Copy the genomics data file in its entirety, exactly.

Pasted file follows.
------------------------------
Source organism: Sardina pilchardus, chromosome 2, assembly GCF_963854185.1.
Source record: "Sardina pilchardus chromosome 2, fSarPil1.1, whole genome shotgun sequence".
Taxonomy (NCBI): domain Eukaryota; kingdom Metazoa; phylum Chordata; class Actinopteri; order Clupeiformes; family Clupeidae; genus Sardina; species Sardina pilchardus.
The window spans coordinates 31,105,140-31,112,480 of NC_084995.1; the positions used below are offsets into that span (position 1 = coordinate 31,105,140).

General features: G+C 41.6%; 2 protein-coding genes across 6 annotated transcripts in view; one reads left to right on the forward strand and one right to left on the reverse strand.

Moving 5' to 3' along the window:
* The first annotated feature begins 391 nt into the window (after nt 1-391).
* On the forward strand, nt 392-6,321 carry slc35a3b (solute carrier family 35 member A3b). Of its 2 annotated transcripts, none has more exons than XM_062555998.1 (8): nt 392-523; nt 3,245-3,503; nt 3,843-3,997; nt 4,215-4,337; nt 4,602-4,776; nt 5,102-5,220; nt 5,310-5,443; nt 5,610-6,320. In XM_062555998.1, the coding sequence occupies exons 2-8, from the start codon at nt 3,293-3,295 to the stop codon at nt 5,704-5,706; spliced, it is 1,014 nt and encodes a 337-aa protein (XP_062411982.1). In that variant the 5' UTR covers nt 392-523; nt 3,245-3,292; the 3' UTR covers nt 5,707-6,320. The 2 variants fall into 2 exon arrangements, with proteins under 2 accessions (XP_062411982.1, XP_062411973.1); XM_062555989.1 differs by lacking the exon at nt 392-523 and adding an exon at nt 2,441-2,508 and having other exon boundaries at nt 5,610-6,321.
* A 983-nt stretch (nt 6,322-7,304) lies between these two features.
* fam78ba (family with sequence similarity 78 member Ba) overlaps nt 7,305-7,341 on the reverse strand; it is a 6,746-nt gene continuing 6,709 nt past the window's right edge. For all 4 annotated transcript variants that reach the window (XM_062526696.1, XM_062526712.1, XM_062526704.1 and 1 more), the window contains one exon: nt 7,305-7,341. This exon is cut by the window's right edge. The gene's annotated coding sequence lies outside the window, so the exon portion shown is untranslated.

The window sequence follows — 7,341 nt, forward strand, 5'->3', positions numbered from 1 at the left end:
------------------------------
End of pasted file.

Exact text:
Source organism: Sardina pilchardus, chromosome 2, assembly GCF_963854185.1.
Source record: "Sardina pilchardus chromosome 2, fSarPil1.1, whole genome shotgun sequence".
Taxonomy (NCBI): domain Eukaryota; kingdom Metazoa; phylum Chordata; class Actinopteri; order Clupeiformes; family Clupeidae; genus Sardina; species Sardina pilchardus.
The window spans coordinates 31,105,140-31,112,480 of NC_084995.1; the positions used below are offsets into that span (position 1 = coordinate 31,105,140).

General features: G+C 41.6%; 2 protein-coding genes across 6 annotated transcripts in view; one reads left to right on the forward strand and one right to left on the reverse strand.

Moving 5' to 3' along the window:
* The first annotated feature begins 391 nt into the window (after nt 1-391).
* On the forward strand, nt 392-6,321 carry slc35a3b (solute carrier family 35 member A3b). Of its 2 annotated transcripts, none has more exons than XM_062555998.1 (8): nt 392-523; nt 3,245-3,503; nt 3,843-3,997; nt 4,215-4,337; nt 4,602-4,776; nt 5,102-5,220; nt 5,310-5,443; nt 5,610-6,320. In XM_062555998.1, the coding sequence occupies exons 2-8, from the start codon at nt 3,293-3,295 to the stop codon at nt 5,704-5,706; spliced, it is 1,014 nt and encodes a 337-aa protein (XP_062411982.1). In that variant the 5' UTR covers nt 392-523; nt 3,245-3,292; the 3' UTR covers nt 5,707-6,320. The 2 variants fall into 2 exon arrangements, with proteins under 2 accessions (XP_062411982.1, XP_062411973.1); XM_062555989.1 differs by lacking the exon at nt 392-523 and adding an exon at nt 2,441-2,508 and having other exon boundaries at nt 5,610-6,321.
* A 983-nt stretch (nt 6,322-7,304) lies between these two features.
* fam78ba (family with sequence similarity 78 member Ba) overlaps nt 7,305-7,341 on the reverse strand; it is a 6,746-nt gene continuing 6,709 nt past the window's right edge. For all 4 annotated transcript variants that reach the window (XM_062526696.1, XM_062526712.1, XM_062526704.1 and 1 more), the window contains one exon: nt 7,305-7,341. This exon is cut by the window's right edge. The gene's annotated coding sequence lies outside the window, so the exon portion shown is untranslated.

The window sequence follows — 7,341 nt, forward strand, 5'->3', positions numbered from 1 at the left end: